A couple of weeks ago, the Latino branch of the Democratic National Committee released this web ad, comparing Donald Trump to the late comandante eterno. Not long after, this piece was released:

 They… don’t pull any punches.  
 
Even if the Republican nominee has used Venezuela as an example of what would happen if Hillary Clinton wins on November 8th, our country has been low in the list of campaign issues. The closest we’ve come was Trump’s insane beef with Alicia Machado after Hillary brought her up in the first debate. (For the record, Machado recently introduced Hillary in a Florida rally). 
 
Guess who didn’t like the ad? Foreign Minister Delcy Rodriguez. And she ranted a lot about it on Twitter: Beside condemning what she called an “unexplainable and aberrant video”, she accused the Democrats of “irrational and racist arrogance from a party that doesn’t care for their voters”.  
 
She also attacked the U.S. electoral system, by linking articles of… wait for it… Russia Today.  Telesur got involved later with a list of five reasons of why Trump = Chavez is just nonsense. 
 
No official response from the Trump-Pence campaign, but Hillary Clinton’s running mate, 
Senator Tim Kaine was asked about the spot during an interview with CNN en Español. Even if he admits not seeing the ad (posted hours before the interview), he showed concern about the situation in Venezuela and said at the time that the U.S. along with the OAS must help to support democracy.  
 
As election day gets near in the U.S. of A., the issue has not fully gone away: CNN en Español made a report about how Venezuelans think of this comparison. Author and journalist Ioan Grillo offered his view in an opinion piece for the New York Times, which includes the overall effects of populism on both Latin America and North America.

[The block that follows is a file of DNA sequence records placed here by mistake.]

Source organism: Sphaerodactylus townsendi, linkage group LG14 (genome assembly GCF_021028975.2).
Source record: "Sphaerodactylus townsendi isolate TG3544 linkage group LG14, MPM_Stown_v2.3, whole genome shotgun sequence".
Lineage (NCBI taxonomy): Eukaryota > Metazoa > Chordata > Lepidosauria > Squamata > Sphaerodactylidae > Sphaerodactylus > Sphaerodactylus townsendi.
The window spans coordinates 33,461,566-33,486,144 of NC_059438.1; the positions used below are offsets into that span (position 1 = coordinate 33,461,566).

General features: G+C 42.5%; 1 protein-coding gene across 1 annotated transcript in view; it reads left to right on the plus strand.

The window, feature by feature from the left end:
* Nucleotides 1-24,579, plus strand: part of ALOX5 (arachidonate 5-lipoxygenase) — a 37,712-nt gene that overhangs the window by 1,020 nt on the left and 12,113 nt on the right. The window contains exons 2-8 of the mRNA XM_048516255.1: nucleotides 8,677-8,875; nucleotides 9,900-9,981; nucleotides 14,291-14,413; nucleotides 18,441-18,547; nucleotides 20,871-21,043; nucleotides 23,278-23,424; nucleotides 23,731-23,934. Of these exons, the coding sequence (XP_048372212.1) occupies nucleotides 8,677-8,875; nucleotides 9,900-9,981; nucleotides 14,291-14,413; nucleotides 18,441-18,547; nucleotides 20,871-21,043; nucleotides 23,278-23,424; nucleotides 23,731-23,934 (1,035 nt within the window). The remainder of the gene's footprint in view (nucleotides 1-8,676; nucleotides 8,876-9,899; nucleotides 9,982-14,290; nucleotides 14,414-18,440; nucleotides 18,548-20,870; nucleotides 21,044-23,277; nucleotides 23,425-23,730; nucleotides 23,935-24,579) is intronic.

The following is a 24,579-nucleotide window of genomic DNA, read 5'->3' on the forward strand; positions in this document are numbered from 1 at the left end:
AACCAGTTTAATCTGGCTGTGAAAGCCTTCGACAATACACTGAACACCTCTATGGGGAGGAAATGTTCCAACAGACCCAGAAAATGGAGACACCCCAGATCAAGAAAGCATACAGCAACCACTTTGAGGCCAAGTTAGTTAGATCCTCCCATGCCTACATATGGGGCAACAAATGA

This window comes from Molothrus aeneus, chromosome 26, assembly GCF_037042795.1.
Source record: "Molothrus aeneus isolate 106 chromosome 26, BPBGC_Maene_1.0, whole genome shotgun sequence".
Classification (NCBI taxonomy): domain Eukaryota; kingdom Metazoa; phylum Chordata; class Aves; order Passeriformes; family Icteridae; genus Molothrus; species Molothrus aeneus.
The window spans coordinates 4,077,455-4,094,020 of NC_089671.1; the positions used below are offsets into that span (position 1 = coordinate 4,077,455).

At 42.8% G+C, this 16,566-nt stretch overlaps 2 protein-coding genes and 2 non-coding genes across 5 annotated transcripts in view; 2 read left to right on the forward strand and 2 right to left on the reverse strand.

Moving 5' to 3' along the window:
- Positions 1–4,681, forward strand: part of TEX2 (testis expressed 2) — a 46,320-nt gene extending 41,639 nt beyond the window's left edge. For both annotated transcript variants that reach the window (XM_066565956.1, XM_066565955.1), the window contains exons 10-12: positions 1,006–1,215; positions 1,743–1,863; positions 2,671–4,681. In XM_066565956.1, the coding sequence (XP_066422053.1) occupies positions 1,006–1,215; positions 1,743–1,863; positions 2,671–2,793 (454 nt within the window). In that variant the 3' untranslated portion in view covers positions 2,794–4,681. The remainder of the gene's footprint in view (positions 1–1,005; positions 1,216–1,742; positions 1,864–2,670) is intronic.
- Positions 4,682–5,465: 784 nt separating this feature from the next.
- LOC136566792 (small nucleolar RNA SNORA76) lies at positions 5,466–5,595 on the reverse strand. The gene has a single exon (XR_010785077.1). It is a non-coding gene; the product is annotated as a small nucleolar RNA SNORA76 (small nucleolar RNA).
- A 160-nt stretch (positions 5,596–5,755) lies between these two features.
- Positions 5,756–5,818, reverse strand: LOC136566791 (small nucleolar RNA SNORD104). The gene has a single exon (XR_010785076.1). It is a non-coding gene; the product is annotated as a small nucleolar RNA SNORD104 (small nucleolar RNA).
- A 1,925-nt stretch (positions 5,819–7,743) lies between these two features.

Reporting on Latin America and sitting in news conferences with Mr. Chávez, Mr. Trump and Mr. López Obrador over the years, I have been cautious about using the populist label flippantly. That said, given the particular flavor of the current political turmoil, there’s obviously an authentic phenomenon that we have to come to terms with, however tricky to define. Whoever wins the election, Mr. Trump has changed American politics.
One reason the populist strategy is effective is that it does touch on certain truths. Washington is corrupted by special interests. Latin American governments do suffer immense corruption. However, Venezuela shows that a populist strategy can lead to an even worse alternative. That is a worthwhile lesson when considering where Mr. Trump’s blaming the media, crying of fraud and assault on judges could take us.” 
 
 
The whole Trump = Chavez argument isn’t new and Caracas Chronicles has its share of articles about that, but as Quico recently wrote for Post Global Opinions, perhaps those comparing are really missing the mark: Donald Trump isn’t like Hugo Chavez. He’s more like Nicolás Maduro.
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